- McClatchy cartoons for the week of 12/01/13
- McClatchy cartoons for the week of 11/24/13
- McClatchy cartoons for the week of 11/17/13
- McClatchy cartoons for the week of 11/10/13
- McClatchy cartoons for the week of 11/02/13
- McClatchy cartoons for the week of 10/27/13
- McClatchy cartoons for the week of 10/20/13
- McClatchy cartoons for the week of 10/13/13
- Lee Judge cartoon archive: July-December 2013
- Lee Judge's cartoon archive
- Lee Judge cartoon archive
- Lee Judge cartoon archive: January-June 2013
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The Star welcomes letters from our readers. Please click the button or submit a letter to The Star, 1729 Grand Blvd., Kansas City, MO. 64108. To contact the editorial board, call 816-234-4885.
Unfortunately, about half of Americans couldn’t care less about anything that’s going on, and only a fraction of the rest pay attention a little. What we are seeing unfold in Washington, D.C., with the Affordable Care Act should be a wake-up call for everyone.
I read with interest/disgust the Dec. 4 article, “Pinkel cashing in with bonuses,” describing the bonus money that coach Gary Pinkel has already made because of the University of Missouri’s successful football season.
The best crime prevention programs are jobs, good schools, and strong families and communities. Kansas City should be working full-tilt on those efforts. But dangerous individuals are in our midst right now, and leaders here appear to be well along on a smart strategy to deal with them.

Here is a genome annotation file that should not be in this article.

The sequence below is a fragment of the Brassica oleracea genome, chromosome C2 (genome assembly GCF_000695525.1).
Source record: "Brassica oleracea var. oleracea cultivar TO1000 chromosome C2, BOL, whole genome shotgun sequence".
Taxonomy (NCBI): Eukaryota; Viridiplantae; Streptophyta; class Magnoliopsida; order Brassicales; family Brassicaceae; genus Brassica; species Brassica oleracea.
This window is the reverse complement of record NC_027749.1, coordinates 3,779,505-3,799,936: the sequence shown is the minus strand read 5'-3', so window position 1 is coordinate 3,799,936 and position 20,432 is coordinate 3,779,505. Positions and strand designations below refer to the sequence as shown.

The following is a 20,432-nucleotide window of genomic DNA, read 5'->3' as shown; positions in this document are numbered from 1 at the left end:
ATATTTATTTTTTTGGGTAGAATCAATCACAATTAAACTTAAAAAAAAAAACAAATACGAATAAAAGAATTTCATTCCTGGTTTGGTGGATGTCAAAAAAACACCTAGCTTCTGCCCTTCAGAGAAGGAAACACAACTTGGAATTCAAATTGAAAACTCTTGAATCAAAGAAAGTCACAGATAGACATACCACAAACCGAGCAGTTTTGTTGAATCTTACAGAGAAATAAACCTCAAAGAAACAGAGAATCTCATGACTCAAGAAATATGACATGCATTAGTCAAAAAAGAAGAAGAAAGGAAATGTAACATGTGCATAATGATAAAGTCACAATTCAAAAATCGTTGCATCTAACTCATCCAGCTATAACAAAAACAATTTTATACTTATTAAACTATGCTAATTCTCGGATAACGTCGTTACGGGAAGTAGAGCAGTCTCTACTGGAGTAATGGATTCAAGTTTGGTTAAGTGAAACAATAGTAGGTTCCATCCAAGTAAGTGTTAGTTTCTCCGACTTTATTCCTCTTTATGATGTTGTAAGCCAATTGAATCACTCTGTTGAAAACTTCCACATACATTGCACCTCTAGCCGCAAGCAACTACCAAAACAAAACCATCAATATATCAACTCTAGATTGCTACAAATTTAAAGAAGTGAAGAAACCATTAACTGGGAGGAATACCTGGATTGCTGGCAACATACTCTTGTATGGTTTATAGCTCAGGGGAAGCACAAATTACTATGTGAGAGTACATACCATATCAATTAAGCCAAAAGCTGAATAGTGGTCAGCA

As Kansas City nears endorsement of a resolution to champion the city’s role in the arts, the harder step is still ahead: Figuring out how to fund the vision.
Plenty of people in Kansas City and around the country will be giving thanks on Thanksgiving Day, appropriately so. But theres also a lot not to be thankful for, and here are 10 things on that list.
Arent those Real Salt Lake soccer fans so .... cute? Some of them have come up with a T-shirt that mocks Sporting KC, before the two teams tangle in the MLS Cup on Dec. 7 at Sporting Park. Stay classy, Real Salt Lake.
Pollution costs China billions of dollars a year in health and other losses, but that hasnt slowed Chinas growth. Chinas rich history and its ability to reinvent itself could help it become a global leader in renewable energy.
The country appears to have shaken off the federal shutdown blues, adding 203,000 jobs in November, according to figures released Friday by the Labor Department. That should light up the Christmas shopping season like the glowing lights of a holiday tree.
Sorry, Mike Burke, but promising an old time-y design for a downtown drive-through Jimmy John's sandwich shop is a poor way to sell the plan. Its lame, disingenuous and misses the point about why a drive-through might not be a great fit.
As Kansas City leaders prepare their proposal to host the 2016 GOP presidential nominating convention, it may be helpful to start thinking about what this bit of civic service will cost.
Well, that was efficient. In just one week, the Missouri General Assembly managed to pass an economic development bill a feat that often eludes the legislature during its regular sessions. Does this herald a new era of cooperation in Jefferson City? Not a chance.